The Daily Scroll was created for visitors who want to learn more about all three. It’s bursting with imaginative micro-articles, cartoons & passages from the writings of authors & artists.

Fantasizing,Fotos,Fridays offer pictures chosen to stimulate our imaginations, awaken inspiration & allow creativity free rein to invent theories or micro-stories based on what we see. Imagination-Exercising entries--which appear on whatever day they feel like--provide a few words as inspiration for our creativity. Both are fun!

Please comment below when inspired by ideas, suggestions or reactions!

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Thursday, April 16, 2015

The Last Battle. Cover #4. Extract.

My latest FB entry:

With even greater trepidation than earlier, I present my latest (and probably last) effort, "The Last Battle" cover, version 4.  By the way, my 13,000 word fantasy novelette "The Last Battle" will be somewhere inside the cover. 

Freshly stolen from the January 23 "Daily Scroll" entry, here are the first few pages of "The Last Battle".

The Last Battle

The Old Woman

Everyone was passing me by on the dirt road, gifting me with dust and the stinks of sweat and animal droppings. I was so tired, I woke now and again from a nap the length of a single stride. My feet hurt. It was all I could do to dodge the obstacles on the path.

I stopped and drew a breath through cupped hands, chiefly to look behind and then ahead of me. In the seconds before someone grumbled and elbowed my back, I glimpsed massive sandstone walls proclaiming the proximity of the king’s summer citadel. Only the weekly market booths stood between me and the twenty ell high bronze-braced entry doors. Just before dusk, praise to the One!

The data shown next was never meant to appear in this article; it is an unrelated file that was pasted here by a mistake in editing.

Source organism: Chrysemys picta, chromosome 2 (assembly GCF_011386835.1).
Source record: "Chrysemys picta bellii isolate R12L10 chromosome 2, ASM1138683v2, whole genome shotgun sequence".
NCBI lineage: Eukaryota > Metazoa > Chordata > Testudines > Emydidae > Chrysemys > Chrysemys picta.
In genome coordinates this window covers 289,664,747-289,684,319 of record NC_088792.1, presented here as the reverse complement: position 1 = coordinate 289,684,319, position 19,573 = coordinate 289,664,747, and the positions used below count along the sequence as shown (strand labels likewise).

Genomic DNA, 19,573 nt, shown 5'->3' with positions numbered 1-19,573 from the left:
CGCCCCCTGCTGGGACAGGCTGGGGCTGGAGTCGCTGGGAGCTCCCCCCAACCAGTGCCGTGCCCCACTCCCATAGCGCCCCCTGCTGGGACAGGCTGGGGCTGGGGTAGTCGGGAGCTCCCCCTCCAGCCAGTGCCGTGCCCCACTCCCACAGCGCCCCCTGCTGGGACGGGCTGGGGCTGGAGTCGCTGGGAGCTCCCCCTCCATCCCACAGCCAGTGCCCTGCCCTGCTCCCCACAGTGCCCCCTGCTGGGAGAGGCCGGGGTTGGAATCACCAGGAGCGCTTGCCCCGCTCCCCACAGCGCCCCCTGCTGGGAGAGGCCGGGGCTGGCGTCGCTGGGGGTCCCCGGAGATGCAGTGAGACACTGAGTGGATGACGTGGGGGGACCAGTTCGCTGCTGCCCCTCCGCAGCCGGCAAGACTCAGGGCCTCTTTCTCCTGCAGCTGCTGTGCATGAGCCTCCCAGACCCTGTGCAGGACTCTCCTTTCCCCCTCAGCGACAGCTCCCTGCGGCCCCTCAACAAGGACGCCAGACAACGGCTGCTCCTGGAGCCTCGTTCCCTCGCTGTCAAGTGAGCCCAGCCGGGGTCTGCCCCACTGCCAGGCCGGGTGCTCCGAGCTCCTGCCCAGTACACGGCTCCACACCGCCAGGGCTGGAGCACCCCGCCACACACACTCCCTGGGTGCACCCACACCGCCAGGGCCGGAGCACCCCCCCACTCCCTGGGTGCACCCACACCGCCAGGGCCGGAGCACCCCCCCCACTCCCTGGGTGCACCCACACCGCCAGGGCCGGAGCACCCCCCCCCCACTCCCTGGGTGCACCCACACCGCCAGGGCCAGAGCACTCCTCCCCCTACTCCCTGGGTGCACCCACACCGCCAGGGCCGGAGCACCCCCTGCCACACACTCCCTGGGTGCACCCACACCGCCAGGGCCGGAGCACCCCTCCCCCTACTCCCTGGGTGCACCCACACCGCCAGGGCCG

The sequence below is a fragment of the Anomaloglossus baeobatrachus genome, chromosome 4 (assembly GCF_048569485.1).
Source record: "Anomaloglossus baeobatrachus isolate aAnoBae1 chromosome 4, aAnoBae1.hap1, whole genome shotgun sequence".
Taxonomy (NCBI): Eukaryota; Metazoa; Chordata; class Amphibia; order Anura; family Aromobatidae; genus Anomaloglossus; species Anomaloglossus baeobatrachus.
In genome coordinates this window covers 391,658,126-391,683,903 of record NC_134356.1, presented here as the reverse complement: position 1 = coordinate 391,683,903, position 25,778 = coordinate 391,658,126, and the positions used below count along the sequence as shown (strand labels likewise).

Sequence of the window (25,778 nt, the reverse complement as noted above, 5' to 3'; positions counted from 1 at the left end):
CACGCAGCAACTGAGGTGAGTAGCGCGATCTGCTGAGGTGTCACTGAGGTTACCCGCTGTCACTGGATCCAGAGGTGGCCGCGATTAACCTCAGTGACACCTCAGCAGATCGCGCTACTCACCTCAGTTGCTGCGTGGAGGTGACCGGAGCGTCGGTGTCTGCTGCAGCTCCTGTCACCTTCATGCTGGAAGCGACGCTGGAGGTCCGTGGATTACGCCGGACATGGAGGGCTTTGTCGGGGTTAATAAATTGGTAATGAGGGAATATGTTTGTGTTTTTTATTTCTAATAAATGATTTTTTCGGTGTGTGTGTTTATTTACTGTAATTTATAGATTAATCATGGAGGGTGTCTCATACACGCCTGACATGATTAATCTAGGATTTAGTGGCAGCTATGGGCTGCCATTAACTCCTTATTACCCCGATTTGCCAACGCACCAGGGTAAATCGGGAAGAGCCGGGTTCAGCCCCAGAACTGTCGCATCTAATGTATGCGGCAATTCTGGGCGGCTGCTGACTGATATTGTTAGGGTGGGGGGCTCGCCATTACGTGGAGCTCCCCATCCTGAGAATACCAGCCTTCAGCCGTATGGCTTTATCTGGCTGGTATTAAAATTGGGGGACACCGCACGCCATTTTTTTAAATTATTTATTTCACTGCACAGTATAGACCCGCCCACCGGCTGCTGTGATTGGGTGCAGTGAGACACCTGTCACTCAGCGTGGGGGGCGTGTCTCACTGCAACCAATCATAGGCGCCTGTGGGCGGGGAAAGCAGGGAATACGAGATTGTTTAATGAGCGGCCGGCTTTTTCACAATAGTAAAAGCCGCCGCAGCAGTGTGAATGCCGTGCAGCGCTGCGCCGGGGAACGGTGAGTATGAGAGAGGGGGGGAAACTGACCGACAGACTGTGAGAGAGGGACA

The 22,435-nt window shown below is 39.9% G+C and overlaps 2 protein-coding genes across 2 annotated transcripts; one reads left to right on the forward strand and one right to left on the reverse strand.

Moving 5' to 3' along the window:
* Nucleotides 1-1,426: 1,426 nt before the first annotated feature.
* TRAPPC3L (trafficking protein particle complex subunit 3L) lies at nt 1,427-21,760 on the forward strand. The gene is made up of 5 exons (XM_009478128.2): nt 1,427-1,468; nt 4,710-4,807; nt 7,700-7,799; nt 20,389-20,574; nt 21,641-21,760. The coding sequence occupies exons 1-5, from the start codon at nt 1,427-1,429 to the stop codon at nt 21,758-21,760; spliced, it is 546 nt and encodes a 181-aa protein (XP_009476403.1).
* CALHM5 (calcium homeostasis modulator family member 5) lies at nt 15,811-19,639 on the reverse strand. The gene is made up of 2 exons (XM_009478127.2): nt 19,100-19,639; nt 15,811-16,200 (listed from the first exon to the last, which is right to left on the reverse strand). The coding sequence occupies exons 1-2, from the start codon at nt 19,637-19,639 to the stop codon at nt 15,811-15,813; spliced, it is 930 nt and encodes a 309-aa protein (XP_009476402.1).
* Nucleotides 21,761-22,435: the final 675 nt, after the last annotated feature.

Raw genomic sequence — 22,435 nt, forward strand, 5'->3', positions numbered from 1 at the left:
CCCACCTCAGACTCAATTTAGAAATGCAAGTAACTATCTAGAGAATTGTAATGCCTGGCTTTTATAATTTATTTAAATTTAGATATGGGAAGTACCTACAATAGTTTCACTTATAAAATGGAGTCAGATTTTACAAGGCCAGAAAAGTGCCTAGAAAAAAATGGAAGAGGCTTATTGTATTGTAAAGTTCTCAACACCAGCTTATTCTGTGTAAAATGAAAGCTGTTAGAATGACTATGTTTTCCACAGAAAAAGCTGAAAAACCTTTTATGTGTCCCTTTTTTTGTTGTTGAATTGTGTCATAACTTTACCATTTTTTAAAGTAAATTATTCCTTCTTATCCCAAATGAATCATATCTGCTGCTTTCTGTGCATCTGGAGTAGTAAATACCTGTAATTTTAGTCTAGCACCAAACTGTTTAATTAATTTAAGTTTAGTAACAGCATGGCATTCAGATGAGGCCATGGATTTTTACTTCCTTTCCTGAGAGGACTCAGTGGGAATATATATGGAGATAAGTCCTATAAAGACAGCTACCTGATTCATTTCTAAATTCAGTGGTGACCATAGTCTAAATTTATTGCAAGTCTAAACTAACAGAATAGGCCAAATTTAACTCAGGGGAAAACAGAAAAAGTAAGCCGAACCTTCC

The light of the setting sun caught on the armor of warriors pacing high above us across the parapet or circling slowly behind the machicolation in the closest towers. Peddlers, customers, gawkers, beggars and weary travelers were shifting into the restless shadows cast by surrounding trees and a handful of outlying merchant tents. Soon, the market would begin its slow plunge into the denser dim of the great edifice.

I limped as quickly as I could into the midst of the market, dodging others where possible or waiting impatiently for a way to clear. Sweaty filthy bodies, bodies choking in a miasma of drink or cloying perfume surrounded me.

A single trumpet sang one golden note. The first of three warnings, or so I’d been told, before guards and draft animals began closing the gates. Already within sight of the gates and hearing only the first warning. I grinned, the movement of facial muscles puffing caked dust into my nostrils.

Hawkers cried out to me whenever I slowed my pace.

“My lady! My lady! Fresh! Strong as iron! Savory… Precious… A bargain…” Their claims blurred into the common plea for a full day’s profit.

Lady. My lips curved at the word, tugging at skin where splashed mud had dried hours ago. A word only a flattering hawker would use, clad as I was in a mended cape & the piebald patched clothing of a spent fighter.

I blinked and drew a breath.

Cobbler. I was looking for a cobbler.

Would a cobbler have a booth out here on market day? Those with imported satin slippers and tooled leather boots did. Importers, crafters of fine shoes meant for nobles would likely live as close to the courtiers’ manses and the royal palace as they could afford. One who lived by repairing shoes and boots might expect his custom to seek him out somewhere in the narrow interlacing streets just within the walls.

I stopped, realized I’d done so again, and limped forward lest the second warning trumpet find me this far from the gates. Newly-massed peddlers and beggars shoved others aside to clutch at me and gabble meaningless words. Buzzards shrieking a warning to any who might disturb their feast.

I grumbled and clutched at the haft of my smaller dagger. Street patter laced with flattery transformed into curses and a couple half-hearted kicks. I snarled and pulled the dagger free. The buzzard-spawn scattered.